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Yeah, it was pretty easy after reading your comment.
n,a = input(),sorted(map(int, input().split()))
print(min(abs(x-y) for x,y in zip(a,a[1:])))
Check for duplicates helps to avoid unnecessary computations.
if len(arr) != len(list(set(arr))):
result = 0
This is relevant for one of the tests.
Full python solution.
Hackerrank - Minimum Absolute Difference in an Array Solution
also a nice profile.
here is problem solution in python java c++ and C programming.
to avoid even more unnecessary computations:
len(list(set(arr))) -> len(set(arr))
You can also abort when diff is zero to pass the test.
Not sure how relevant, this passes all tests:
diffs = 
for i in range(len(arr)-1):
Don't append the diffs. You are just incresing the space complexity. Also you are taking the min(diffs). In the background this is another for loop, so your time complexity increses by O(n).
Just take a variable, maybe name it diffs. Every time you encounter a new min, update the diffs, and finally return it.
bcoz, sorting of array will bring small value element near, thus their diff also min.
suppose if didn't apply sort..
n = 4
arr = 2 34 68 1
in this case 2 and 1 are not near so their diff will not be calaculate by the loop(as per ur logic).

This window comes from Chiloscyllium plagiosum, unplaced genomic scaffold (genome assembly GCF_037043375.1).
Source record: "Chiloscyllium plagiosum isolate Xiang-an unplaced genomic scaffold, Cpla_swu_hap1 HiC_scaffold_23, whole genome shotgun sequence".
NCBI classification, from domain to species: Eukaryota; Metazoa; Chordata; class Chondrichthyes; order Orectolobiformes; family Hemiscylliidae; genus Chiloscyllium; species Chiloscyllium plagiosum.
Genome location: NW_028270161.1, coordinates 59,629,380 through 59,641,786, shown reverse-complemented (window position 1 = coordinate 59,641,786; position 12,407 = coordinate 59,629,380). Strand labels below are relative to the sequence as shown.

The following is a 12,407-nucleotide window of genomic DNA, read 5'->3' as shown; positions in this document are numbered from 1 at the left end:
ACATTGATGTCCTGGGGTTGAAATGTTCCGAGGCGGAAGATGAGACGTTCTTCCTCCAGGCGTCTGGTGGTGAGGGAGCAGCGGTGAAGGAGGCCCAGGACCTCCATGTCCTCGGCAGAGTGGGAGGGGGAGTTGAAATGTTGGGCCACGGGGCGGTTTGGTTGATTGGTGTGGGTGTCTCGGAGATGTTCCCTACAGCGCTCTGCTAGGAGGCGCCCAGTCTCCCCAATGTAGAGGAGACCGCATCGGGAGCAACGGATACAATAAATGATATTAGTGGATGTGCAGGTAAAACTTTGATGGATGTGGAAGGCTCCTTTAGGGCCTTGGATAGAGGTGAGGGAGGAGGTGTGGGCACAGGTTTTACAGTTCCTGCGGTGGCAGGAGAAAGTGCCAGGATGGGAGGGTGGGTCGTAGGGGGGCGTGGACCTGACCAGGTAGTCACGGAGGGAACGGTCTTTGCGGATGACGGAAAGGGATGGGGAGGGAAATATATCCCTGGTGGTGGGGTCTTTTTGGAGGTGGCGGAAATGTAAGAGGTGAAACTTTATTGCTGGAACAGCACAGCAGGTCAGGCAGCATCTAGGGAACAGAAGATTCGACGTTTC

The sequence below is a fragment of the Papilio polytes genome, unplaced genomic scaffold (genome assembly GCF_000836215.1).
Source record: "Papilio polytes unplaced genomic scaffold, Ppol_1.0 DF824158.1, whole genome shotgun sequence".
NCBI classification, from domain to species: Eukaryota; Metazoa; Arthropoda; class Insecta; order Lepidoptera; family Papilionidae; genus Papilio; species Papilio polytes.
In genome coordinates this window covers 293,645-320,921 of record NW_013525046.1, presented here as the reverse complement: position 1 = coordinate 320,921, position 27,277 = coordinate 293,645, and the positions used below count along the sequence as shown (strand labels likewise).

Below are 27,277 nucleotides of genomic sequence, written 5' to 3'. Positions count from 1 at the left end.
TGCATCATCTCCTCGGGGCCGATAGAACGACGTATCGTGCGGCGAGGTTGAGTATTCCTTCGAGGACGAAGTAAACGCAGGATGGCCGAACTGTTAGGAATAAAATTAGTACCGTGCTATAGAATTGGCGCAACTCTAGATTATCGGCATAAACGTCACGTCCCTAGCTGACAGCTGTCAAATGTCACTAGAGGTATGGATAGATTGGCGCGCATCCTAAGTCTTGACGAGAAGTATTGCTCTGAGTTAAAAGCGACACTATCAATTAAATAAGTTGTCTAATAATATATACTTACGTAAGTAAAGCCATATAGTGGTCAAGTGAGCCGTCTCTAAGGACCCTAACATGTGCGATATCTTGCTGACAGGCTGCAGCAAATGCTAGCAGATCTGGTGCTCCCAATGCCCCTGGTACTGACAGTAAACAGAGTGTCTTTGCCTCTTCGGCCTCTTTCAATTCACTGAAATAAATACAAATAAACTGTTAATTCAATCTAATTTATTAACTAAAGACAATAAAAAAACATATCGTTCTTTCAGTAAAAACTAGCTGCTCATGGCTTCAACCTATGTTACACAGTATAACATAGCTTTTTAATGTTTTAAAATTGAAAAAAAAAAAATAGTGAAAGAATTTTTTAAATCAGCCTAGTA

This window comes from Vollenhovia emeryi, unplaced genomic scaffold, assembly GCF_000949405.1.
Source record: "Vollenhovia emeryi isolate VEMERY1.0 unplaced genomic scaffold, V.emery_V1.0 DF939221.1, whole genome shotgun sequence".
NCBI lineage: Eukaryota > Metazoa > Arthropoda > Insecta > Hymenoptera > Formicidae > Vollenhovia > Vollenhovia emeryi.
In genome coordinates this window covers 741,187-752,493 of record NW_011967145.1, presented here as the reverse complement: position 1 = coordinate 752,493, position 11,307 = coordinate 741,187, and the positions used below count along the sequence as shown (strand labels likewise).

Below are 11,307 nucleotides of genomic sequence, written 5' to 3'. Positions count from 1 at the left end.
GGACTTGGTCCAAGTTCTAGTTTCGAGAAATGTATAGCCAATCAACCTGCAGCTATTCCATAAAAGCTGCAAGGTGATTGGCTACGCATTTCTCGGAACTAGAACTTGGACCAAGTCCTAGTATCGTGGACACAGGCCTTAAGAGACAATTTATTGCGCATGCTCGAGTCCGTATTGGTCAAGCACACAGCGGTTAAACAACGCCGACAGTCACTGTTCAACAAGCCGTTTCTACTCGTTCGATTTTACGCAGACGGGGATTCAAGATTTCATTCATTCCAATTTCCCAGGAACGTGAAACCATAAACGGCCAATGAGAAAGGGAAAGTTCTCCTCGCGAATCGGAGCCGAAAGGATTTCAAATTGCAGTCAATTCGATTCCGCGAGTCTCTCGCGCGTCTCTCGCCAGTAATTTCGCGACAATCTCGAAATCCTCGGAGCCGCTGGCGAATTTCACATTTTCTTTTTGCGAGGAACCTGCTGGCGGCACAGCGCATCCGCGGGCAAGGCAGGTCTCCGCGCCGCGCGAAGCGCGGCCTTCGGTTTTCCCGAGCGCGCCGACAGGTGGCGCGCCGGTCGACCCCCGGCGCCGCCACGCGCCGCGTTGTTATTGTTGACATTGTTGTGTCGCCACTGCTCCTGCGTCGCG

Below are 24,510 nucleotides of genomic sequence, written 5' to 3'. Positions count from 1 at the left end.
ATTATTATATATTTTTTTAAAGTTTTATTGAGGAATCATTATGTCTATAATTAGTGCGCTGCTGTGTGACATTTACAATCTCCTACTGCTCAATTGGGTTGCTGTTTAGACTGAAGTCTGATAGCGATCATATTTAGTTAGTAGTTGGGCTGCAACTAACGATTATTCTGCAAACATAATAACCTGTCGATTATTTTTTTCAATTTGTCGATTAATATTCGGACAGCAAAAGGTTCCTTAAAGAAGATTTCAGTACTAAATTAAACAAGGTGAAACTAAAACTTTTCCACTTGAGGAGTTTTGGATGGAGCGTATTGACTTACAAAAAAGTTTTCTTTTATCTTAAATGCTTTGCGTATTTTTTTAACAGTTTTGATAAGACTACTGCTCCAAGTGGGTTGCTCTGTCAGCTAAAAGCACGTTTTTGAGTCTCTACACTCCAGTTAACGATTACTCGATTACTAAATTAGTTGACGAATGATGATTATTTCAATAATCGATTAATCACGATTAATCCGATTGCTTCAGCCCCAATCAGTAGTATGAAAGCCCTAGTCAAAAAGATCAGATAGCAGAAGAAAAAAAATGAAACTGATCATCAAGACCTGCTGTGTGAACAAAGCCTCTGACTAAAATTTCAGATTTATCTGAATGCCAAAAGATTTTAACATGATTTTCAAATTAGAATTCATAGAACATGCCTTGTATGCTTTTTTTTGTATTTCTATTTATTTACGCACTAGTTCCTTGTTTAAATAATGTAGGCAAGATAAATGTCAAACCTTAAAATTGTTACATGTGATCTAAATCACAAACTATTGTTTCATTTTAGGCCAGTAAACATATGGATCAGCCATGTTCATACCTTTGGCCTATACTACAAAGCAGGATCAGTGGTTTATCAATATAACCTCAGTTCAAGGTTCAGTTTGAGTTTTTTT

My 1-line Python3 solution (passes all testcases) is similar but no abs or append.
A.sort() ; return min( A[i+1]-A[i] for i in range(n-1) )
The native list sort is done in O(n log n) time; the naïve approach is O(n^2).
O(n log n)
That list by comprehension is equivalent to building it by appending. The space complexity is the same.
In this case, if the "list by comprehension" to which you refer is presumably that which is inside the min function, then your assertion is false.
Here in Python3, a generator is being passed to the min function, so no list is being created in memory for it. Elements are being discovered through lazy evaluation of the formula. The minimum is a greedy operation running over the indices i, so it does not store the previous values a[i+1]-a[i] as it proceeds forward. It just finds the minimum up to that point when the i-th term is considered.
Yes, that is right. There is not a list by comprehension but only a generator.
it's really nice!
Full solution explained
Solution for Beginners
least = max(max(arr), min(arr) * -1) * 2
arr = sorted(arr)
for i in range(0, math.ceil(len(arr) / 2)):
f = abs(arr[i] - arr[i + 1])
b = abs(arr[-(i + 1)] - arr[-(i + 2)])
if (least > min(f, b)):
least = min(f, b)
if (least == 0):
you are not considering all pairs, zip is not useful in this case
Exactly, this just compares 'neighbors' i.e. numbers at consecutive indices (i, i+1)...that's a set of O(n) whereas the set of all possible pairs (given by, for example, set([i, i for i in range(n)]).symmetric_difference(itertools.product(a, a)) is O(n^2)
Note that the array was sorted beforehand, so that considering differences of consecutive elements is all we need to check to find the minimum difference.
No point in checking the difference between i and i+2 if we know the difference between i and i+1 is definitely less.
Really spr i got logic